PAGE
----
A close ally of Chancellor Angela Merkel, Roettgen said the loss of the conservative stronghold Baden-Wuerttemberg on Sunday -- in a vote where Japan's nuclear disaster played a major role -- showed the public wanted a quicker exit.
"We have to now show that we can get away from nuclear energy faster and that the switch to renewable energy is possible," Roettgen told journalists before a meeting of CDU party leaders to analyse Sunday's defeat.
Merkel's centre-right federal government last year scrapped a 2000 law to shut down nuclear power by 2022 written by the former centre-left government of Social Democrats and Greens -- even though polls showed most were opposed to scrapping it.
Her government passed legislation to extend the lifespan of the 17 nuclear plants by an average of 12 years beyond 2022.
But after the Japanese nuclear disaster, Merkel retreated and declared a three-month moratorium on the extensions.
She also temporarily shut seven nuclear plants built before 1980. That upset her party's business wing and failed to impress voters in Baden-Wuerttemberg, some of whom saw it as an election ploy.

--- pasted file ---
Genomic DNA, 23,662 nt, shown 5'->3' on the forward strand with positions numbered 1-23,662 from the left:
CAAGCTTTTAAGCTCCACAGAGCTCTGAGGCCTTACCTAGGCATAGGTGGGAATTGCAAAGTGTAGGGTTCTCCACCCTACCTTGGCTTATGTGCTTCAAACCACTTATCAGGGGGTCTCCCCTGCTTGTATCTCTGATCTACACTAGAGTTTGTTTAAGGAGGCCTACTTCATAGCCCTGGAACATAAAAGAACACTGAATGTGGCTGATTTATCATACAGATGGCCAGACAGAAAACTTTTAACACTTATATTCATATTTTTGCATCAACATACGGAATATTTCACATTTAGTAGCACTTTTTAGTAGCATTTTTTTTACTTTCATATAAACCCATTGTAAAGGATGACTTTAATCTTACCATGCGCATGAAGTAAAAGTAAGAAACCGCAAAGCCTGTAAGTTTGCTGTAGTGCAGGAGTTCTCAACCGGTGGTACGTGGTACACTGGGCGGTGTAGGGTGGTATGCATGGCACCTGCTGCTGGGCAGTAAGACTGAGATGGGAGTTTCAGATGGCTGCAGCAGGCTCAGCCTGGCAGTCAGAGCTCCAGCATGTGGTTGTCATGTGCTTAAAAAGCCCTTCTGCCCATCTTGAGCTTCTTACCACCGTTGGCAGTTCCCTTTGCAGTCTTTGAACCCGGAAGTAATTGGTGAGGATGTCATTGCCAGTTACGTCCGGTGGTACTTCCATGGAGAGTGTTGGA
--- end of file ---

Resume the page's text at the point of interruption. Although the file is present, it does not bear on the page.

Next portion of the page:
Roettgen said 80 percent of the public favoured switching off nuclear power, which accounts for about 23 percent of Germany's energy, and replacing it within a decade or so with renewable sources, which now account for 17 percent of its electricity.
The anti-nuclear Greens party were the shock winners of the election in Baden-Wuerttemberg, Germany's richest state which was ruled by the CDU for 58 years. Outgoing CDU state premier Stefan Mappus was a leading advocate of nuclear power.
The Greens, once a small fringe party, will now lead the government in one of Germany's 16 federal states for the first time, in coalition with the centre-left Social Democrats (SPD).
The leader of the SPD, Sigmar Gabriel, urged Merkel to draft a new law to end nuclear power in Germany by 2020.
Bavaria state premier Horst Seehofer, head of Merkel's sister party, the Christian Social Union, said he also wanted the conservatives to get away from the nuclear extension.
"This was an election on nuclear power," Seehofer said. "We've got to change direction on energy now, within the next few days," he said, referring to the extension beyond 2022.